Wednesday, December 15, 2010
Bit of a rant
Statistics NZ released figures this week showing that the rate of solo parent homes is projected to increase from 31% to 36% over the next 20 years. The media ignored it, and the politicians said nothing...
Here are the details: The number of one-parent families is projected to increase from 219,000 in 2006 to 267,000 in 2031. At the same time, the number of two-parent families is projected to decrease from 480,000 to 467,000.
Okay, there are solo parents who fit in that category through the death of their partner, which will reduces the shock factor of these figures somewhat. There are solo parents who fit in the category through no fault of their own, and who do a remarkable job in the circumstances. And of course there are solo fathers.
The concern are those solo parents who are in that place by choice, especially women who have a range of partners over a succession of years and no stable male figure in the household. Whatever the politically correct brigade may think, having a stable father-figure in a family unit is more than valuable, it's vital.
The statistics relating to boys in particular, (but also to girls), who grow up without a father in the home, don't make good reading: crime, mental health issues, emotional difficulties in relationships and more can frequently be traced back to the lack of a father.
And lest it be said that I'm just talking stats here, my own experience is one of growing up without a father. My parents separated when I was three for reasons I only partly know about - and that was the last time I saw my father. Over the period of my childhood and teenage years, I heard from him only once or twice, and that was almost by accident. In fact, I never knew I had a living father until I was in my early teens.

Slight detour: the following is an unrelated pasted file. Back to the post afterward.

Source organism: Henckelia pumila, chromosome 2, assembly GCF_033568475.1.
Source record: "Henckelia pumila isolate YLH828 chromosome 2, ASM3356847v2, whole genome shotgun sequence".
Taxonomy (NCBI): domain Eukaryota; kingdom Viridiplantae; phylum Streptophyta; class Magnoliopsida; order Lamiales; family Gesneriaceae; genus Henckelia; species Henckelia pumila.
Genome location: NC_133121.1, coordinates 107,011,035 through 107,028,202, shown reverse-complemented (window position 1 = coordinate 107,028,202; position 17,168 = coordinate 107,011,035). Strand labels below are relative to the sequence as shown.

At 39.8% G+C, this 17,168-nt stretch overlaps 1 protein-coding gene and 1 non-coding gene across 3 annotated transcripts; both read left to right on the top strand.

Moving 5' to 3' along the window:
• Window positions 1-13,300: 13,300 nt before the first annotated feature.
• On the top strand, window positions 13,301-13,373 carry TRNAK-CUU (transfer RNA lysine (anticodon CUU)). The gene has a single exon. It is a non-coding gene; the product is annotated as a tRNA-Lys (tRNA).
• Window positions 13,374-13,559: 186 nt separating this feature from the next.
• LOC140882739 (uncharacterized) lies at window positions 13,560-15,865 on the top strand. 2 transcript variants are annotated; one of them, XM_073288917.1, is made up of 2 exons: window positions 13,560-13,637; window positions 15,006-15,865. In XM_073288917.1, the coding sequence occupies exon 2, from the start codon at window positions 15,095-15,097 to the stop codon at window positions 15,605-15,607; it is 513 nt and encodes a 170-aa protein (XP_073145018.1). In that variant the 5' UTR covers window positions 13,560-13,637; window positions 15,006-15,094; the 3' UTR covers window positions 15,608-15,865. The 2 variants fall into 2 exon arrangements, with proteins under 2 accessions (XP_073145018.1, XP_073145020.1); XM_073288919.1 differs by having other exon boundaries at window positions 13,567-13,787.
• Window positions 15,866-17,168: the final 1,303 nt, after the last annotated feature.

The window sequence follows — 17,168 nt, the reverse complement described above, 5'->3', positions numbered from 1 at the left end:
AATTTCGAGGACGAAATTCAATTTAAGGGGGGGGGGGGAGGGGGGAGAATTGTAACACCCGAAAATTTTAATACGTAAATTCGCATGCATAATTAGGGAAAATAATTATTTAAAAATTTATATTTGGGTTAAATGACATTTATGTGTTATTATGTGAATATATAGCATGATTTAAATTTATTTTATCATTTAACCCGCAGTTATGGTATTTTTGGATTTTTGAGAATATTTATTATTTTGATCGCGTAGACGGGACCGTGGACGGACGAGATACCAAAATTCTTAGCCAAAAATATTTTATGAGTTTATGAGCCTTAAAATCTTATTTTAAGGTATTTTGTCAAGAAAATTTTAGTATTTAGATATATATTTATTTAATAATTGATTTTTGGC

I lived with my mother, her parents and two uncles. My grandfather, who was a wonderful father figure, died suddenly when I was 8 or 9 (and died in hospital after collapsing at home - I never saw him again after the ambulance took him away and I don't think I was even taken to the funeral). The uncles were too intent on making their own way in the world, and were not much cop for me in the father-figure department.
The missing father eventually left a hole in my emotional life that took years to heal. (One of the most healing aspects was coming to know God as Father.) In my twenties I obsessed about not having got to know my biological father (he died when I was about 18). This left me not only with longstanding regrets on my side that I hadn't tried to contact him, but an underlying anger that he hadn't kept in touch with me - and a sense of betrayal.
My situation was actually one in which it was possible to survive the lack of a father. Many boys are not in a situation that has the positives I was given.
How do we change this here in NZ and elsewhere? We have to keep bringing the issue before the public, have to ignore those who say that fathers don't matter, and, while agreeing that there are abusive fathers and that they certainly do damage, have to keep on saying that good, plain, honest down-to-earth fathers are an absolute necessity for children growing up.
Photo from Flickr.com